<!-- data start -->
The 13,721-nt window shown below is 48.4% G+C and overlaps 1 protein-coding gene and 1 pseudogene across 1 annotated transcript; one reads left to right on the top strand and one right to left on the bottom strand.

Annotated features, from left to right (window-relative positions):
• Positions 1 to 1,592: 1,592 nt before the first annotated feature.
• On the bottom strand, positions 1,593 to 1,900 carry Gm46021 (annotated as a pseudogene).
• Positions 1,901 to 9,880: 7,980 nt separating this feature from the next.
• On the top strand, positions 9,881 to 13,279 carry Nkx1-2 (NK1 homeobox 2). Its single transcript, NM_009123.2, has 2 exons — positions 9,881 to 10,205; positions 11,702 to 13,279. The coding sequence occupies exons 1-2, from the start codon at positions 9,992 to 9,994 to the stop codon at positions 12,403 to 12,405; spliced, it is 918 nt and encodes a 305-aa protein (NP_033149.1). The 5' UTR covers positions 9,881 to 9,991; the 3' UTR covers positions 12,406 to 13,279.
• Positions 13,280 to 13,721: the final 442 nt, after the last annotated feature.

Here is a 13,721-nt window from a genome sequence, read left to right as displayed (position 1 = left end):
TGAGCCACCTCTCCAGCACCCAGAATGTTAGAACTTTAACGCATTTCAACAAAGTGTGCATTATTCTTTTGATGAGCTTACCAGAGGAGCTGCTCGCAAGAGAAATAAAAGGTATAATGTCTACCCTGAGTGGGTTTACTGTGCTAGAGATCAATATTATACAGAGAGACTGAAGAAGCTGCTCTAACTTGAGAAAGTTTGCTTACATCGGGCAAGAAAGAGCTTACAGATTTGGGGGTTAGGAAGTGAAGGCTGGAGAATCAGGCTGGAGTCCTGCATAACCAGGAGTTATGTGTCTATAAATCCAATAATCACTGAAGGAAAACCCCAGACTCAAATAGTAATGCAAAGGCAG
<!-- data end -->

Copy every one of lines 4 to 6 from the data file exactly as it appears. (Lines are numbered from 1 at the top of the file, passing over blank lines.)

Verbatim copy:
• On the bottom strand, positions 1,593 to 1,900 carry Gm46021 (annotated as a pseudogene).
• Positions 1,901 to 9,880: 7,980 nt separating this feature from the next.
• On the top strand, positions 9,881 to 13,279 carry Nkx1-2 (NK1 homeobox 2). Its single transcript, NM_009123.2, has 2 exons — positions 9,881 to 10,205; positions 11,702 to 13,279. The coding sequence occupies exons 1-2, from the start codon at positions 9,992 to 9,994 to the stop codon at positions 12,403 to 12,405; spliced, it is 918 nt and encodes a 305-aa protein (NP_033149.1). The 5' UTR covers positions 9,881 to 9,991; the 3' UTR covers positions 12,406 to 13,279.